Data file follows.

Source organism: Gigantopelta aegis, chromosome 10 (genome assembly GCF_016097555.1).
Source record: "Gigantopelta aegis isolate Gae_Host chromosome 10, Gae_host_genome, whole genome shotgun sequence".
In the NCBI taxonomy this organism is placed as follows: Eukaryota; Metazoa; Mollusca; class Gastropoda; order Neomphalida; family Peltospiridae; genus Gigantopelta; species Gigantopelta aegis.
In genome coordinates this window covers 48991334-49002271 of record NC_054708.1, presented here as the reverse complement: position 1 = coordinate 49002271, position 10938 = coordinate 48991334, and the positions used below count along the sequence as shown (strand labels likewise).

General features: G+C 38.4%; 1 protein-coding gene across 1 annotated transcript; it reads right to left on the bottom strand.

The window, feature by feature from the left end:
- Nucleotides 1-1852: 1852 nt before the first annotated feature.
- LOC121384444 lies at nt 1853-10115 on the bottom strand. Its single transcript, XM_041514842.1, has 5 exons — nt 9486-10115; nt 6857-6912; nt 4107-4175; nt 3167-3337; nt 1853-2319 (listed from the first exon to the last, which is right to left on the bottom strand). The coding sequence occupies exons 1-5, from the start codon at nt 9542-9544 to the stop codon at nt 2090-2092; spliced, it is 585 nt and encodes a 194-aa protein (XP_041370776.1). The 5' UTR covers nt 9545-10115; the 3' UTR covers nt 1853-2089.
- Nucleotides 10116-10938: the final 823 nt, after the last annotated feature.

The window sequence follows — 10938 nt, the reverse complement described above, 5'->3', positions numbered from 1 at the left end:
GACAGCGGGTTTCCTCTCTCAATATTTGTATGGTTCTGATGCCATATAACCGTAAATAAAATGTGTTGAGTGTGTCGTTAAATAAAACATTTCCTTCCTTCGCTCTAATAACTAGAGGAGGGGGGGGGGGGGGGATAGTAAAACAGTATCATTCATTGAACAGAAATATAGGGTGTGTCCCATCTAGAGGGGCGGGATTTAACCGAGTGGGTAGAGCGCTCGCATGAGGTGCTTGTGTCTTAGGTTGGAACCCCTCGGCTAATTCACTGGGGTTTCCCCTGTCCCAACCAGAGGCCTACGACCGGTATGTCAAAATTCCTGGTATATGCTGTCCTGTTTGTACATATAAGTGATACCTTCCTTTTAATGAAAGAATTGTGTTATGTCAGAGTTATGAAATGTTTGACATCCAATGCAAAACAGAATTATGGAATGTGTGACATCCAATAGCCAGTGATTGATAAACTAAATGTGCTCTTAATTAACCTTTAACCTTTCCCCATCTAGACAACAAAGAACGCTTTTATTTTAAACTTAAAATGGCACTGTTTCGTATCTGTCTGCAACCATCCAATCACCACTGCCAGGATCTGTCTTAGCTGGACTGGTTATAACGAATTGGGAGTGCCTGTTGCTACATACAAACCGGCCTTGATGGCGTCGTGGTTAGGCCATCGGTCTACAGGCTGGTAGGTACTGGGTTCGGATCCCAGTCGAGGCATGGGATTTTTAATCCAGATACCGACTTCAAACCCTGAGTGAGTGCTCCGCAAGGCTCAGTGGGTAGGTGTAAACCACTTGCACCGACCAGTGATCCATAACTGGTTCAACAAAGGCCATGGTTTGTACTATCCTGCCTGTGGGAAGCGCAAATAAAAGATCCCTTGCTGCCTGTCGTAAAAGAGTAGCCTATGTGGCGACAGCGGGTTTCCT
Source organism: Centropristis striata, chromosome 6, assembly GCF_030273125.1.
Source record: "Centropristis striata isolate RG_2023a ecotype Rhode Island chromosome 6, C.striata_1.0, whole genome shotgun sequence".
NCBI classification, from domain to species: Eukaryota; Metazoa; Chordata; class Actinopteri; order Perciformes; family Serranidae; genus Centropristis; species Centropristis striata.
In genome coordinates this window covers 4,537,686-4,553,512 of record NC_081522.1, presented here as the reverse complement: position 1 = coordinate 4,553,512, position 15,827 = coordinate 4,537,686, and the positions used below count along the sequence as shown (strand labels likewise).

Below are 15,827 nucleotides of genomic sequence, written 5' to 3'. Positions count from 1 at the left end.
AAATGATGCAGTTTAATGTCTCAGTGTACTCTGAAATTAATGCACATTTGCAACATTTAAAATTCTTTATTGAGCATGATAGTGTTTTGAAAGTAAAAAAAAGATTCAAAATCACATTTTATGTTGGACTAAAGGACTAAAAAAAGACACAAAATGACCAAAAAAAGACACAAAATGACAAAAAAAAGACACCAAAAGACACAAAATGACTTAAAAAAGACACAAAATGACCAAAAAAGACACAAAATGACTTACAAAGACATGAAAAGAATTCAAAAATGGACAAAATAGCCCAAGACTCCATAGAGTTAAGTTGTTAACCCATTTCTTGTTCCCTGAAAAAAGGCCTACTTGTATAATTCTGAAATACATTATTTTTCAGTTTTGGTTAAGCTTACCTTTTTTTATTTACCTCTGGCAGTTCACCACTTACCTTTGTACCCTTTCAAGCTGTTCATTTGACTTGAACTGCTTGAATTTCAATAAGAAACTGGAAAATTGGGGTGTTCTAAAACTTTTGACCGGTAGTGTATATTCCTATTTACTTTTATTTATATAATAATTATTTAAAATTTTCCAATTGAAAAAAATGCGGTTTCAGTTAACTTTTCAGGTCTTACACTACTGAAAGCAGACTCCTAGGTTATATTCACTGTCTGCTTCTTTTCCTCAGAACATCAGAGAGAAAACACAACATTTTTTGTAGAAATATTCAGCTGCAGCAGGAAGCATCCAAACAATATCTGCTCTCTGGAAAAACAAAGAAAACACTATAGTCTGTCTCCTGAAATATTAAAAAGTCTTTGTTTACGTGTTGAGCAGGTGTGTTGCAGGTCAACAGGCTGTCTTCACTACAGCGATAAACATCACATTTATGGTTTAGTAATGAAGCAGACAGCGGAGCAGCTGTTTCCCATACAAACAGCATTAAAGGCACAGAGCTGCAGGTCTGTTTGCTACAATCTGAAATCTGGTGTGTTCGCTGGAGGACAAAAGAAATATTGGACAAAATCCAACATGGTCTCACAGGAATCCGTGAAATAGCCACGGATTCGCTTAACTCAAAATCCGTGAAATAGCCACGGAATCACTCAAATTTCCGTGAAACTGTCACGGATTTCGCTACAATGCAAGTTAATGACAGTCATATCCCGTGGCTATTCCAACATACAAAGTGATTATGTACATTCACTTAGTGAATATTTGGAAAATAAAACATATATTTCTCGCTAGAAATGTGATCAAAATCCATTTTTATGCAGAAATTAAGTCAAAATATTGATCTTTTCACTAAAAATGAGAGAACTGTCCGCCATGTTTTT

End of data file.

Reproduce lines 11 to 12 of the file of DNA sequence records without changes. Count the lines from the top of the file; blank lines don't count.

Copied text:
GACAGCGGGTTTCCTCTCTCAATATTTGTATGGTTCTGATGCCATATAACCGTAAATAAAATGTGTTGAGTGTGTCGTTAAATAAAACATTTCCTTCCTTCGCTCTAATAACTAGAGGAGGGGGGGGGGGGGGGATAGTAAAACAGTATCATTCATTGAACAGAAATATAGGGTGTGTCCCATCTAGAGGGGCGGGATTTAACCGAGTGGGTAGAGCGCTCGCATGAGGTGCTTGTGTCTTAGGTTGGAACCCCTCGGCTAATTCACTGGGGTTTCCCCTGTCCCAACCAGAGGCCTACGACCGGTATGTCAAAATTCCTGGTATATGCTGTCCTGTTTGTACATATAAGTGATACCTTCCTTTTAATGAAAGAATTGTGTTATGTCAGAGTTATGAAATGTTTGACATCCAATGCAAAACAGAATTATGGAATGTGTGACATCCAATAGCCAGTGATTGATAAACTAAATGTGCTCTTAATTAACCTTTAACCTTTCCCCATCTAGACAACAAAGAACGCTTTTATTTTAAACTTAAAATGGCACTGTTTCGTATCTGTCTGCAACCATCCAATCACCACTGCCAGGATCTGTCTTAGCTGGACTGGTTATAACGAATTGGGAGTGCCTGTTGCTACATACAAACCGGCCTTGATGGCGTCGTGGTTAGGCCATCGGTCTACAGGCTGGTAGGTACTGGGTTCGGATCCCAGTCGAGGCATGGGATTTTTAATCCAGATACCGACTTCAAACCCTGAGTGAGTGCTCCGCAAGGCTCAGTGGGTAGGTGTAAACCACTTGCACCGACCAGTGATCCATAACTGGTTCAACAAAGGCCATGGTTTGTACTATCCTGCCTGTGGGAAGCGCAAATAAAAGATCCCTTGCTGCCTGTCGTAAAAGAGTAGCCTATGTGGCGACAGCGGGTTTCCT
Source organism: Centropristis striata, chromosome 6, assembly GCF_030273125.1.